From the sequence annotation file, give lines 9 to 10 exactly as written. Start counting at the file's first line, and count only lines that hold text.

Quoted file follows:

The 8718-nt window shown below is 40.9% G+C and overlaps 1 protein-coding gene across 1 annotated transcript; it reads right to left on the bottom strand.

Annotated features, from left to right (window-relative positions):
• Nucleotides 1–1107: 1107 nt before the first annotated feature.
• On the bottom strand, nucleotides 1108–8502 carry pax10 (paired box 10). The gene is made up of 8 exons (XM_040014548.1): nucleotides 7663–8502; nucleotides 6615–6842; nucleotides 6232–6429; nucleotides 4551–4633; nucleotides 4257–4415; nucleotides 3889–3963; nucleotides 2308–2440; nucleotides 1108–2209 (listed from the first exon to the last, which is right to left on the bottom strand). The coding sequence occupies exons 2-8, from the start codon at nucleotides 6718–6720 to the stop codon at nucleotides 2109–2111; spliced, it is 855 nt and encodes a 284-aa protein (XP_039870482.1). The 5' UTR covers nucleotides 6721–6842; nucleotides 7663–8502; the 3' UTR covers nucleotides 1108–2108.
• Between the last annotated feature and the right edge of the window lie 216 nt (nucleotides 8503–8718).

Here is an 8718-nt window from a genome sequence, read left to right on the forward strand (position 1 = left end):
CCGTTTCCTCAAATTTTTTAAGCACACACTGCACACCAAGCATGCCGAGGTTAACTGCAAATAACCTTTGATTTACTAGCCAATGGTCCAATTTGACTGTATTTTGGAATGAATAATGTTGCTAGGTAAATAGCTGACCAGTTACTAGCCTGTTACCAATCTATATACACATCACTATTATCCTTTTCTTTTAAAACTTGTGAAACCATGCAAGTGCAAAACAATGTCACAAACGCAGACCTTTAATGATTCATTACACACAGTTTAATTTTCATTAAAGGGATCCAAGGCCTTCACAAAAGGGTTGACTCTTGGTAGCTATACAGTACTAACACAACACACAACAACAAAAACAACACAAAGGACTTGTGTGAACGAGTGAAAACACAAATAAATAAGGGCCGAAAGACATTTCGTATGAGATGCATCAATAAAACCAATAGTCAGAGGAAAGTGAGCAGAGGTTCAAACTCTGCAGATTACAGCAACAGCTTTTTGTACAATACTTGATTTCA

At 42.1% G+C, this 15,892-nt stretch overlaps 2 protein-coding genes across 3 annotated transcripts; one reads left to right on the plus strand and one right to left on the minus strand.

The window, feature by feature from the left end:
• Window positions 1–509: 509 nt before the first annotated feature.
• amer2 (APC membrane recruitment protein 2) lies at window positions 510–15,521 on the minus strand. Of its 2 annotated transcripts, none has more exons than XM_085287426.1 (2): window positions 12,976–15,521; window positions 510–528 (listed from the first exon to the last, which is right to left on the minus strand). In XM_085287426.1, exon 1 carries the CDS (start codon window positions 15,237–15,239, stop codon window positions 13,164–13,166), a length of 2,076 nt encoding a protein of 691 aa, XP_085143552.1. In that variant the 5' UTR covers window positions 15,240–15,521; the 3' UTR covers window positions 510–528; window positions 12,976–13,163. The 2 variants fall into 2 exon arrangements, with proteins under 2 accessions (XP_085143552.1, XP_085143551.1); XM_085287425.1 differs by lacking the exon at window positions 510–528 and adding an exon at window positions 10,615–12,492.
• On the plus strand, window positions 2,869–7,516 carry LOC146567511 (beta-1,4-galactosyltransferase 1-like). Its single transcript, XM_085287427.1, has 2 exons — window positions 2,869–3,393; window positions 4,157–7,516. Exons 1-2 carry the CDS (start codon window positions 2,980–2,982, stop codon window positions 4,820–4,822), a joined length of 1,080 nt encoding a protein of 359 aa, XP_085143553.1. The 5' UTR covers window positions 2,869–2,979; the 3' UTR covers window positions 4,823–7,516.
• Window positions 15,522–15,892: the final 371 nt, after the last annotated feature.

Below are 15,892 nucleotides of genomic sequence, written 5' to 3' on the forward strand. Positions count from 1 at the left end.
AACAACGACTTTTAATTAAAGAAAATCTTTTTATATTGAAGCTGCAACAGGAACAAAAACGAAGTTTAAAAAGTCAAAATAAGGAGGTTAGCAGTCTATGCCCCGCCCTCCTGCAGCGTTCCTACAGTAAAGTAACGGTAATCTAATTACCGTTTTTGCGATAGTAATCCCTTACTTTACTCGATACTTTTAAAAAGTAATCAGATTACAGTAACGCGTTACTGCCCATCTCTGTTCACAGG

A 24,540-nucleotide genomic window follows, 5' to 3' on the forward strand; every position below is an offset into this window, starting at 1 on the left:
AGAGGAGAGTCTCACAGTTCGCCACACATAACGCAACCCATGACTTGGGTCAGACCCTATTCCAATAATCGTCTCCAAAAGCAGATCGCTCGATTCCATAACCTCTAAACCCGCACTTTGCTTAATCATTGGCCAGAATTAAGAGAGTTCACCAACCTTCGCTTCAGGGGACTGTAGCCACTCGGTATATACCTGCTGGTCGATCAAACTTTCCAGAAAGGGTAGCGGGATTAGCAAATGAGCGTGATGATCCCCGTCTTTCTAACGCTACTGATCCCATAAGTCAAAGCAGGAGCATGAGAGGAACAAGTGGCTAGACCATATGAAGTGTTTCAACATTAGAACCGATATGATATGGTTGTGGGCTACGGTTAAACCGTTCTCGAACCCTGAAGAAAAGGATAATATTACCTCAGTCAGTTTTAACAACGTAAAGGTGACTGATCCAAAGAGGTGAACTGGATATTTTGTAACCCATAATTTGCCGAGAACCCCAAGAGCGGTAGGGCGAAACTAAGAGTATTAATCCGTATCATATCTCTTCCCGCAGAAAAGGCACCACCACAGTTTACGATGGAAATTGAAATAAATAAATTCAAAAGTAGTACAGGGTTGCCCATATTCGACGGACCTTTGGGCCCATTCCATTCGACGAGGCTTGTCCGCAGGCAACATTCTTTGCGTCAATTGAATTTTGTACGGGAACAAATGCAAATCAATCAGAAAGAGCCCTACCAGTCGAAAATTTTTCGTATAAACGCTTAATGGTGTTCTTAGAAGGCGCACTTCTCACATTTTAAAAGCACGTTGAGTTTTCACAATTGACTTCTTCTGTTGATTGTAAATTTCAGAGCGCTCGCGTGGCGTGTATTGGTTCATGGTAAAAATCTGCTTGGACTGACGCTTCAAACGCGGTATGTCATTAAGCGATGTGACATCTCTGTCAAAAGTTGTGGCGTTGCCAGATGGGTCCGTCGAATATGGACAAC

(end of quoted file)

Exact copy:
The window, feature by feature from the left end:
• Window positions 1–509: 509 nt before the first annotated feature.